Objective: Several studies have demonstrated a shift in the spectrum of infective endocarditis (IE) in the developed world. We aimed to investigate whether demographic and microbiologic characteristics of IE have changed in India.
Design: A retrospective analysis of patients with in north India between 2010 and 2020.
Methods: The clinical and laboratory profiles of 199 IE admitted to an academic hospital patients who met the modified Duke criteria for definite IE were analysed.
Results: The mean age was 34 years, and 84% were males. The main predisposing conditions were injection drug use (IDU) (n = 71, 35.7%), congenital heart disease (n = 46, 21.6%), rheumatic heart disease (n = 25, 12.5%), and prosthetic device (n = 19, 9.5%). 17.1% of patients developed IE without identified predispositions. Among 64.3% culture-positive cases, the most prevalent causative pathogens were Staphylococcus aureus (46.1%), viridans streptococci (7.0%), enterococci (6.0%), coagulase-negative staphylococci (5.5%), gram negative bacilli (5.5%), polymicrobial (5.5%), and Candida (1.0%). The tricuspid (30.3%), mitral (25.6%), and aortic (21.6%) valves were the most common sites of infection, and 60.3% had large vegetations (>10 mm). Systemic embolization occurred in 55.3% of patients at presentation. Cardiac surgery was required for 13.1%. In-hospital mortality was 17.1% and was associated with prosthetic devices (p-value, 0.001), baseline leucocytosis (p-value, 0.036) or acute kidney injury (p-value, 0.001), and a microbial etiology of gram negative bacilli or enterococci (p-value, 0.005).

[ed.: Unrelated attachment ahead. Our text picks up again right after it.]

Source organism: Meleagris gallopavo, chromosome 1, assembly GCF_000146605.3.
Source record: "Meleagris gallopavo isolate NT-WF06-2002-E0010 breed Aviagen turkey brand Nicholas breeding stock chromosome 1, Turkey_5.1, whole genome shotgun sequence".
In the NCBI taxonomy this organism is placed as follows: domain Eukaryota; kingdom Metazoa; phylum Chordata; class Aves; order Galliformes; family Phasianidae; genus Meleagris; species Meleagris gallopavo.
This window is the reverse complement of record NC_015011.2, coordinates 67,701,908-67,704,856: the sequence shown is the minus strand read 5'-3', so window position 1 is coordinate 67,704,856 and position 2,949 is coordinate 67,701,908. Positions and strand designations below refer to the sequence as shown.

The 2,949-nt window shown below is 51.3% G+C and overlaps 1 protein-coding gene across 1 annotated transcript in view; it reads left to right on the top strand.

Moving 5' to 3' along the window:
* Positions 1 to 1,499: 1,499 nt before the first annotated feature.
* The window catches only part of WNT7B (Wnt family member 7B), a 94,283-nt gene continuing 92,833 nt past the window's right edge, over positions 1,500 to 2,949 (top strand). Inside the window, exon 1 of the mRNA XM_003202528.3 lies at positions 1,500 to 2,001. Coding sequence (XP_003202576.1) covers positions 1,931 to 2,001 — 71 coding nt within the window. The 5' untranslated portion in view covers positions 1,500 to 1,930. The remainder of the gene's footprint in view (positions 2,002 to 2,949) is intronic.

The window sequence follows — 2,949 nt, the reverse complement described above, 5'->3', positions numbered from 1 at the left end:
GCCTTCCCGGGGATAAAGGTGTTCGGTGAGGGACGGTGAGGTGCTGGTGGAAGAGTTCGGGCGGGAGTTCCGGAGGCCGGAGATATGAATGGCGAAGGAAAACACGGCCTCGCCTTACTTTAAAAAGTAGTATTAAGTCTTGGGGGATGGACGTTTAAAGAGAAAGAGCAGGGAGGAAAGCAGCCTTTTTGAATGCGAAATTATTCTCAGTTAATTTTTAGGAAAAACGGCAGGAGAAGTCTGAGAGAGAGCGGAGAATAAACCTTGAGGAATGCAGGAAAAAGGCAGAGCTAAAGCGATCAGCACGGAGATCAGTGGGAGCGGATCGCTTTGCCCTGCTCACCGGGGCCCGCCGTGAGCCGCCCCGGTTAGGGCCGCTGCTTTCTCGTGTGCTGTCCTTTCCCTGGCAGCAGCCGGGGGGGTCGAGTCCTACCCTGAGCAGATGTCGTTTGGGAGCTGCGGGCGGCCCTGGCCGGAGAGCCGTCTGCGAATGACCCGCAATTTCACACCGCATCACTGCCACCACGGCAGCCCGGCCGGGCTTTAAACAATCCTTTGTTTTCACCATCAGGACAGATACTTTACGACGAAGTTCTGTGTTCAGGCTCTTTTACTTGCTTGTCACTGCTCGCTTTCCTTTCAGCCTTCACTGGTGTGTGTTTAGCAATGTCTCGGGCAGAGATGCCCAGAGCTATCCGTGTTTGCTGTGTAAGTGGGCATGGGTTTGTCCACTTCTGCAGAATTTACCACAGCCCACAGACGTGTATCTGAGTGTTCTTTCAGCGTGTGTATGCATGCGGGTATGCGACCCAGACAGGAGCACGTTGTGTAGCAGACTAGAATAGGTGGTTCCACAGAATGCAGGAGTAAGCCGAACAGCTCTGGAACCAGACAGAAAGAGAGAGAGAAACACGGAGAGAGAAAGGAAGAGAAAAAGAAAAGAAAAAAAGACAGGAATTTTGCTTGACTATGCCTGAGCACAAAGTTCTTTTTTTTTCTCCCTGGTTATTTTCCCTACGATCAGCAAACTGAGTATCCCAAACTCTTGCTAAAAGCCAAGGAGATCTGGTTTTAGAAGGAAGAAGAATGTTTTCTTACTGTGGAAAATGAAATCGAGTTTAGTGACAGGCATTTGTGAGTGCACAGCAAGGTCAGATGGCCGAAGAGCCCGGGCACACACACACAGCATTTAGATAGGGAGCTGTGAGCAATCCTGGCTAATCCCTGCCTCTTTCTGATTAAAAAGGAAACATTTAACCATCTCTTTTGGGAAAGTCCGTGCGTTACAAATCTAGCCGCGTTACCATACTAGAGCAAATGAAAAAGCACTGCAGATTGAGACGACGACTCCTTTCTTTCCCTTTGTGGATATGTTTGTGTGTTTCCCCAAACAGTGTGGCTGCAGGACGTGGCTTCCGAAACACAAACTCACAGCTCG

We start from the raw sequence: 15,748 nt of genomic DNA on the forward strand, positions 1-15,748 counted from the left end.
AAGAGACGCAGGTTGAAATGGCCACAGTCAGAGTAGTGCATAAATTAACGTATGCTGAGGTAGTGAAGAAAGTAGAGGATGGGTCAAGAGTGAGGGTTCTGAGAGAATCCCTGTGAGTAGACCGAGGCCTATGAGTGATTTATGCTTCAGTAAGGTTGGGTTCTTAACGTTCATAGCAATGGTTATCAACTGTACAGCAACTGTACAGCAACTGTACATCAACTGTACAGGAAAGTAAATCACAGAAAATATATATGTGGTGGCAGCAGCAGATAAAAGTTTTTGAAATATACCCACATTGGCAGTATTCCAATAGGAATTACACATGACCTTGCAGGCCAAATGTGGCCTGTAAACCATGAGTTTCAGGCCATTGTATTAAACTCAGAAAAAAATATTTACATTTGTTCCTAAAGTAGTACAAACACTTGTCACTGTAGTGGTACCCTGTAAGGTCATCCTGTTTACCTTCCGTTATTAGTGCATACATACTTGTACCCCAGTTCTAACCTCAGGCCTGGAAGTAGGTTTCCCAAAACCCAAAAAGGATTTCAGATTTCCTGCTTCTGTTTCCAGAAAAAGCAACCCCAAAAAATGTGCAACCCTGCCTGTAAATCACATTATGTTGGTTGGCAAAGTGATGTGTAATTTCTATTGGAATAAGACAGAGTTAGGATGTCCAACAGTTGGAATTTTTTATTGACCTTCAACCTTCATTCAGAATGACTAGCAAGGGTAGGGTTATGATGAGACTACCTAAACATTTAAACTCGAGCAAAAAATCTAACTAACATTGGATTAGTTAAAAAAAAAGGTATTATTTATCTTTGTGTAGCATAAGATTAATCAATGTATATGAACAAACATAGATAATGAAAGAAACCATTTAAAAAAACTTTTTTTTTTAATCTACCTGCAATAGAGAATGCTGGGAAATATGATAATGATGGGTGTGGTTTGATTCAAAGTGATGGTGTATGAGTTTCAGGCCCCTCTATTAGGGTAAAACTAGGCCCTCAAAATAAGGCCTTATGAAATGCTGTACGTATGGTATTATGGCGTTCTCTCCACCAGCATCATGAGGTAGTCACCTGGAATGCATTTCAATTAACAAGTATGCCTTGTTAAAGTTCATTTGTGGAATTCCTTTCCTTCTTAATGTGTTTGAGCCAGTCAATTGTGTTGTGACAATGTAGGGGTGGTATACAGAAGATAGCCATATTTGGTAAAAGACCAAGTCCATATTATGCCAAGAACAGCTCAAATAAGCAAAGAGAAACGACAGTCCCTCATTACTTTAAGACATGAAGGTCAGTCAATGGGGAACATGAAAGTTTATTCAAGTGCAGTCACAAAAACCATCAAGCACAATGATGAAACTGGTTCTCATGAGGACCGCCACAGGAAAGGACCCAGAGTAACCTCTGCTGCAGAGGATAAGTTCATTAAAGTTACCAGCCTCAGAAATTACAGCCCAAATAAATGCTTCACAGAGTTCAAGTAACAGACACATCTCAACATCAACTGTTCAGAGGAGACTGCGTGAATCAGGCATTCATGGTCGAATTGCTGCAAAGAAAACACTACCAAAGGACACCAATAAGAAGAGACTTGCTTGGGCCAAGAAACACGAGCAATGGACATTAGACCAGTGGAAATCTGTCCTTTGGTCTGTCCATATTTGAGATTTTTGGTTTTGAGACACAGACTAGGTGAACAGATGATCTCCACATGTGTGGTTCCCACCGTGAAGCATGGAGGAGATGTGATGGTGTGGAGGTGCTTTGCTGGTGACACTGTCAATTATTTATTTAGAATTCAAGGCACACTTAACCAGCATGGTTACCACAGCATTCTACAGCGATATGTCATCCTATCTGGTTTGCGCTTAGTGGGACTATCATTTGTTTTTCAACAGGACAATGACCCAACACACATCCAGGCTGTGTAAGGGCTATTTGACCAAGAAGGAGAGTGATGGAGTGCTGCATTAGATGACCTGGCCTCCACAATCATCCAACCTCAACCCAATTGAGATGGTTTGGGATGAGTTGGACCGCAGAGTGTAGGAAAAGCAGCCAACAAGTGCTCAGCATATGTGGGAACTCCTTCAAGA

Conclusion: IDU is now the most important predisposition for IE in India, and S. aureus has become the leading cause of native valve endocarditis with or without IDU.
Keywords: Echocardiography; Endocarditis; Epidemiology; Injection drug use; Rheumatic heart disease; Staphylococcus.
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